Jim Knight: We are making good progress on diploma design and delivery to prepare schools and colleges to teach these new qualifications from September 2008. Diplomas offer a clear suite of national qualifications covering a wide range of disciplines and sectors of the economy. They will be available at three levels (foundation, higher and advanced) to offer all young people the right choice.
Mr. Laws: To ask the Secretary of State for Children, Schools and Families what effect he expects the introduction of the diploma to have on the proportion of students obtaining five A*-C GCSEs or their equivalent; and if he will make a statement. 
Jim Knight: The introduction of diplomas will help to engage more young people in learning, transform standards in the basics and in the wider skills for employability, and enable young people to be taking qualifications that have a real standing with employers and support their progression into further and higher education to gain higher level skills. Our ambition is that the diplomas, along with our other 14 to 19 reforms, will enable more young people to achieve year on year and secure qualifications that will enable them to progress and lead rewarding lives. As diplomas increasingly become available over the next few years, more young people will choose to study them and students who achieve the higher diploma (level 2) will count against the five A*-C GCSE indicator in the School and College Achievement and Attainment Tables.
Jim Knight: The QCA has calculated performance points for diplomas so that they can be given an equivalence in the School and College Achievement and Attainment tables. The Foundation Diploma is equivalent to five GCSEs at level 1 (grades D-G); the Higher Diploma is equivalent to seven GCSEs at level 2 (grades A*-C); the Progression Diploma is equivalent to 2.5 A-levels (and attracts 300 UCAS points); and the Advanced Diploma is equivalent to 3.5 A-levels (and attracts 420 UCAS points).
Mr. Laws: To ask the Secretary of State for Children, Schools and Families how much guided learning time will be required to teach (a) a diploma to Level 2 and (b) seven GCSEs; and if he will make a statement. 
Jim Knight: The higher diploma (level 2) will require 800 guided learning hours and can be delivered in one or two years if taken on its own or in two years if taken at the same time as the key stage 4 national curriculum programme of study. GCSEs are placed in size bands, which are ranges of guided learning hours. A range of between 595 and 684 guided learning hours will be necessary to teach seven GCSEs.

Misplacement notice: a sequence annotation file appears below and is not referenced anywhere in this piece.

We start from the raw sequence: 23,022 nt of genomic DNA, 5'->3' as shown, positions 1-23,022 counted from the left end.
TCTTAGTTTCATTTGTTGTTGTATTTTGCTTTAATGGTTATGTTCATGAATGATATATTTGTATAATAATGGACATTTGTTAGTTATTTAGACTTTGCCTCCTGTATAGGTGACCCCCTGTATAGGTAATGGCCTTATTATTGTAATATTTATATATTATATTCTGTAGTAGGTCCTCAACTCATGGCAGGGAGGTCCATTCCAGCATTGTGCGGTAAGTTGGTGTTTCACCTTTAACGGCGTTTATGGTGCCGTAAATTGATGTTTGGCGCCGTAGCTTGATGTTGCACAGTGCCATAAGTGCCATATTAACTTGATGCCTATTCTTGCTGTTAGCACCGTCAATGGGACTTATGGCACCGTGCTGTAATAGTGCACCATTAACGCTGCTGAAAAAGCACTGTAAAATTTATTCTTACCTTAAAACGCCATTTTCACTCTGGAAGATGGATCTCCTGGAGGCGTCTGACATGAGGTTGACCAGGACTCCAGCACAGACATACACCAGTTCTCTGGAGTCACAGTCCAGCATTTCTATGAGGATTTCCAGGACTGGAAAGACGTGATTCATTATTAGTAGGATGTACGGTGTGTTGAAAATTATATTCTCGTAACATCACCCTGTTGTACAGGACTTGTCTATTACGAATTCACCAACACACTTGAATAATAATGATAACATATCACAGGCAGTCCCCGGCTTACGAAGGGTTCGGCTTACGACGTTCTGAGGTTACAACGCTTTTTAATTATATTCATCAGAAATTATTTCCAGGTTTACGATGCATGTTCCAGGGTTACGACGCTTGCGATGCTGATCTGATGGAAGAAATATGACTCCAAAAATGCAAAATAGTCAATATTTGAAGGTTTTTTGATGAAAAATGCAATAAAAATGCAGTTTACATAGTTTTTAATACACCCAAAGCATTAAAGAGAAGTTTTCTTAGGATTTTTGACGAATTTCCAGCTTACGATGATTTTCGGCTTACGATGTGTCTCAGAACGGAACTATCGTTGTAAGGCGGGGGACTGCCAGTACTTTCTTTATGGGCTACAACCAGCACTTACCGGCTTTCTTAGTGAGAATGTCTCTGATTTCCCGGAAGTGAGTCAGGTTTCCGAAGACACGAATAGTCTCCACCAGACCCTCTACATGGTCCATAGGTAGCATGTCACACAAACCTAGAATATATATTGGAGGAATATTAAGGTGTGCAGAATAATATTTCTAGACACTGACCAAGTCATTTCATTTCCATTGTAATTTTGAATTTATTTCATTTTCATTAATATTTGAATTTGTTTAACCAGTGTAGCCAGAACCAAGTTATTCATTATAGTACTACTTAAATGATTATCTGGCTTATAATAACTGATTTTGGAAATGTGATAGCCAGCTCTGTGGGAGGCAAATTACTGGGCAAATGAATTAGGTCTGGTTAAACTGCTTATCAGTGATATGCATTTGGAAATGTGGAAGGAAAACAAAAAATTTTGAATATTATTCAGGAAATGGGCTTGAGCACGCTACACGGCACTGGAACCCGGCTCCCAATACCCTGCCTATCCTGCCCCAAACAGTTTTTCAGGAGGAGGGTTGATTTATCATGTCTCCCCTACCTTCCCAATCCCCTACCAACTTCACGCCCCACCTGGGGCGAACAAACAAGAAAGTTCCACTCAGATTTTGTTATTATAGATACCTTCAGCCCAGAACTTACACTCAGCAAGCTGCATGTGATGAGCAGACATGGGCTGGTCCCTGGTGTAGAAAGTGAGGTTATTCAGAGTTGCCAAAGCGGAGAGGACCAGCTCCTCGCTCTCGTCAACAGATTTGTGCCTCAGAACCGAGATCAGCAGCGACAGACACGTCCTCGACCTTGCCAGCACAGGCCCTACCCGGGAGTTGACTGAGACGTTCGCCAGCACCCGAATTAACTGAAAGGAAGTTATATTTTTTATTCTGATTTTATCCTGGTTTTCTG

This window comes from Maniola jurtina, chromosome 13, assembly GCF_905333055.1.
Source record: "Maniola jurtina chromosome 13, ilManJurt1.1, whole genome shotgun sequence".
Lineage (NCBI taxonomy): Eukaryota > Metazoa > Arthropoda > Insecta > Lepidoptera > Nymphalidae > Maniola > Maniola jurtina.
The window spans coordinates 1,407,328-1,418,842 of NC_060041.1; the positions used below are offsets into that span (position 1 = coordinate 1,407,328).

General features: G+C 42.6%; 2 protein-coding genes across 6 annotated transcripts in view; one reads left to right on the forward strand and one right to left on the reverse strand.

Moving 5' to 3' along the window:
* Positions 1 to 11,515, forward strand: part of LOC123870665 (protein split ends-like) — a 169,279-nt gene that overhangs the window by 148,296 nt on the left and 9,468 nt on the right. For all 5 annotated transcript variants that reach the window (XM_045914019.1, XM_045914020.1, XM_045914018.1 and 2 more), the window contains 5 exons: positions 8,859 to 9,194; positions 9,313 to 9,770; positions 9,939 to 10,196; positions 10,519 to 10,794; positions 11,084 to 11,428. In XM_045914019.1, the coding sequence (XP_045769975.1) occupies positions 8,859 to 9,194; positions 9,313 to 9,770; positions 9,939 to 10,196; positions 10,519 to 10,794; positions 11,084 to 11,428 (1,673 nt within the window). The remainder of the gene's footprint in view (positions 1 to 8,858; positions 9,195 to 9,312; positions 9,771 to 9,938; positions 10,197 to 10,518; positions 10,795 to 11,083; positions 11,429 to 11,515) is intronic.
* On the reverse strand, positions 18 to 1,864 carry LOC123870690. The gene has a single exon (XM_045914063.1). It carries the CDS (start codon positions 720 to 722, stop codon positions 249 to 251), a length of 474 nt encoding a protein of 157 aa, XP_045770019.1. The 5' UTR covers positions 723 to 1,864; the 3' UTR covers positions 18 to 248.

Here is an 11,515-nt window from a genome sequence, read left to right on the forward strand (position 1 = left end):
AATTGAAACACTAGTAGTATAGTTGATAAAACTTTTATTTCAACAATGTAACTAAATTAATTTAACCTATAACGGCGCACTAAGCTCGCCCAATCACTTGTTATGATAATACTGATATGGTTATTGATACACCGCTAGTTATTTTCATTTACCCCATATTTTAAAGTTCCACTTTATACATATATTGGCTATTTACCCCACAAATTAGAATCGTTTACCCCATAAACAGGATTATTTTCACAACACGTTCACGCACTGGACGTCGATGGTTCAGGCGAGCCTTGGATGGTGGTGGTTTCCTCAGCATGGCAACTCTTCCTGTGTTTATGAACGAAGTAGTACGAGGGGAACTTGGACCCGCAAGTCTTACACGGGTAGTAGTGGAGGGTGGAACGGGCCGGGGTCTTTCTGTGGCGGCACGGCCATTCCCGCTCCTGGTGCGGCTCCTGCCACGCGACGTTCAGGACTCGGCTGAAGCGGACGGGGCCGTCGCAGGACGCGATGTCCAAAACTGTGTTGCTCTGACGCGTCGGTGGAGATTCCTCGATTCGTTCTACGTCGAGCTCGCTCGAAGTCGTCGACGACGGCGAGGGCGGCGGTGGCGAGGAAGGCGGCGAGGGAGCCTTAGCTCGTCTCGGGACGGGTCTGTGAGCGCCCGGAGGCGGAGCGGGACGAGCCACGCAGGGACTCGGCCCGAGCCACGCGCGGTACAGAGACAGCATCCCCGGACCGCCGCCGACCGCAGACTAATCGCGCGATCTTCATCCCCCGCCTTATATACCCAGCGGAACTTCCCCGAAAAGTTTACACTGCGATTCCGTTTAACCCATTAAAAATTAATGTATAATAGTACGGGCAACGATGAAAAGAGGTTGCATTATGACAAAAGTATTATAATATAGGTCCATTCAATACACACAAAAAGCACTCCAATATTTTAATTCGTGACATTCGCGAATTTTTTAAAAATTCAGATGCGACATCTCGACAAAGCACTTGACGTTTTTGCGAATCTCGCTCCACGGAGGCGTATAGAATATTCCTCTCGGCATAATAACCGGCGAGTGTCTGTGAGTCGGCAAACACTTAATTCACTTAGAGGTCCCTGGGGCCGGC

The figure for the higher diploma includes 140 guided learning hours for personal learning and thinking skills and functional skills. At key stage 4, this element will be delivered in any case across the curriculum, meaning that in the context of this key stage the higher diploma teaching requirement is within the range for seven GCSEs. The larger figure reflects the fact that the higher diploma will also be taught in other contexts.
Mr. Laws: To ask the Secretary of State for Children, Schools and Families what assessment he has made of the ability of schools and colleges to deliver 17 diplomas at three levels alongside GCSEs and A-levels; and if he will make a statement. 
Jim Knight: We do not expect any single institution to offer all diplomas. Rather, diplomas will be taught by consortia of schools, colleges, and work-based learning providers, working in partnership with the local authority and employers. Schools and colleges will be able to play to their strengths in offering the qualifications, including diplomas, GCSEs, and A-levels, at which they excel. In addition, we have established an extensive package of support for those areas involved in the delivery of diplomas.
Diplomas have been designed by employers in collaboration with representatives from universities, schools and colleges to be attractive and engaging for learners. Through this extensive consultation, we have ensured that the diploma has a clear structure which comprises three key elementsprincipal learning, generic learning and additional and specialist learning. Principal learning will give students a strong grounding in the skills and knowledge relevant to the sector or subject of their choice. Generic learning will ensure young people develop the basic literacy, numeracy and ICT skills, and skills such as the ability to communicate clearly and to work well in teams which employers want and provide better research, independent study and critical thinking skills that the universities have told us they want. The only variable aspect of the diploma will be additional and specialist learning, which allows students to personalise their programme of study, adding breadth or depth from a range of different qualifications, including A-Levels and GCSEs. As with all major reforms, we
recognise it will take time to become familiar with the new diploma offer and that is why we are introducing them in a phased and planned build up, working closely with local consortiums to ensure that schools and colleges are well prepared to teach the diplomas.